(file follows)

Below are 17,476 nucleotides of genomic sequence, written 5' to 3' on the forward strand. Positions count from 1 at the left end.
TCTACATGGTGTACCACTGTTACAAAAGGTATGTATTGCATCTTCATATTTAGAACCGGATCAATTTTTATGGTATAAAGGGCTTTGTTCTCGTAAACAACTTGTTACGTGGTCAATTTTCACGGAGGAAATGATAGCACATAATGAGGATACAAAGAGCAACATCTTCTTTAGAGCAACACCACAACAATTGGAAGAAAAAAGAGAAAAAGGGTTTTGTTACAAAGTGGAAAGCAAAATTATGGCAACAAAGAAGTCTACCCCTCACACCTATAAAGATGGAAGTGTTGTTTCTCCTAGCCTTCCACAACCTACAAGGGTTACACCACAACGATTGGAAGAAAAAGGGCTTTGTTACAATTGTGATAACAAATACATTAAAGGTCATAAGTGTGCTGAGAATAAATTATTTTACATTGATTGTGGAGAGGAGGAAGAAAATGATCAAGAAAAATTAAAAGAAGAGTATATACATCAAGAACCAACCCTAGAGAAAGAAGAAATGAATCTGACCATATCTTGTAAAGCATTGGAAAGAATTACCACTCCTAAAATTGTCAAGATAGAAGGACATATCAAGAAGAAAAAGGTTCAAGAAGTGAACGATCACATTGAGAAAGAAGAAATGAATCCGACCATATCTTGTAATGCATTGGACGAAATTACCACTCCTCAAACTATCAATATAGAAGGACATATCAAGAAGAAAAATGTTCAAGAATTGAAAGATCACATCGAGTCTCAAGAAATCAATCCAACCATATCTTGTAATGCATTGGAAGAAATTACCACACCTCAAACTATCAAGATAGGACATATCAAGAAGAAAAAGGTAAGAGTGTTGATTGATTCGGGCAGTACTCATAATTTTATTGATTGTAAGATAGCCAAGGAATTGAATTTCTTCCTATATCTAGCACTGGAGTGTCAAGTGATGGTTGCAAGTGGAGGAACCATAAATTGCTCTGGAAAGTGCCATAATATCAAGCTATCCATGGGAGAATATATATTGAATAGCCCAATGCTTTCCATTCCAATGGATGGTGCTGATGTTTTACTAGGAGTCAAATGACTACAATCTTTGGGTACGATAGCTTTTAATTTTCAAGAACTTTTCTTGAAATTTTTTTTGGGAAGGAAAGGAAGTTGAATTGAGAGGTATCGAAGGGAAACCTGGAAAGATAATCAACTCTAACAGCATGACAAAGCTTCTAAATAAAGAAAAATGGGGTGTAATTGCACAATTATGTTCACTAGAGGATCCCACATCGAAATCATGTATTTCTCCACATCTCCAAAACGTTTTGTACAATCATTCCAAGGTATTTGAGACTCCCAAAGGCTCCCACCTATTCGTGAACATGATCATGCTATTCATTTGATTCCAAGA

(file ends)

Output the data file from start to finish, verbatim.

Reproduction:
Below are 17,476 nucleotides of genomic sequence, written 5' to 3' on the forward strand. Positions count from 1 at the left end.
TCTACATGGTGTACCACTGTTACAAAAGGTATGTATTGCATCTTCATATTTAGAACCGGATCAATTTTTATGGTATAAAGGGCTTTGTTCTCGTAAACAACTTGTTACGTGGTCAATTTTCACGGAGGAAATGATAGCACATAATGAGGATACAAAGAGCAACATCTTCTTTAGAGCAACACCACAACAATTGGAAGAAAAAAGAGAAAAAGGGTTTTGTTACAAAGTGGAAAGCAAAATTATGGCAACAAAGAAGTCTACCCCTCACACCTATAAAGATGGAAGTGTTGTTTCTCCTAGCCTTCCACAACCTACAAGGGTTACACCACAACGATTGGAAGAAAAAGGGCTTTGTTACAATTGTGATAACAAATACATTAAAGGTCATAAGTGTGCTGAGAATAAATTATTTTACATTGATTGTGGAGAGGAGGAAGAAAATGATCAAGAAAAATTAAAAGAAGAGTATATACATCAAGAACCAACCCTAGAGAAAGAAGAAATGAATCTGACCATATCTTGTAAAGCATTGGAAAGAATTACCACTCCTAAAATTGTCAAGATAGAAGGACATATCAAGAAGAAAAAGGTTCAAGAAGTGAACGATCACATTGAGAAAGAAGAAATGAATCCGACCATATCTTGTAATGCATTGGACGAAATTACCACTCCTCAAACTATCAATATAGAAGGACATATCAAGAAGAAAAATGTTCAAGAATTGAAAGATCACATCGAGTCTCAAGAAATCAATCCAACCATATCTTGTAATGCATTGGAAGAAATTACCACACCTCAAACTATCAAGATAGGACATATCAAGAAGAAAAAGGTAAGAGTGTTGATTGATTCGGGCAGTACTCATAATTTTATTGATTGTAAGATAGCCAAGGAATTGAATTTCTTCCTATATCTAGCACTGGAGTGTCAAGTGATGGTTGCAAGTGGAGGAACCATAAATTGCTCTGGAAAGTGCCATAATATCAAGCTATCCATGGGAGAATATATATTGAATAGCCCAATGCTTTCCATTCCAATGGATGGTGCTGATGTTTTACTAGGAGTCAAATGACTACAATCTTTGGGTACGATAGCTTTTAATTTTCAAGAACTTTTCTTGAAATTTTTTTTGGGAAGGAAAGGAAGTTGAATTGAGAGGTATCGAAGGGAAACCTGGAAAGATAATCAACTCTAACAGCATGACAAAGCTTCTAAATAAAGAAAAATGGGGTGTAATTGCACAATTATGTTCACTAGAGGATCCCACATCGAAATCATGTATTTCTCCACATCTCCAAAACGTTTTGTACAATCATTCCAAGGTATTTGAGACTCCCAAAGGCTCCCACCTATTCGTGAACATGATCATGCTATTCATTTGATTCCAAGA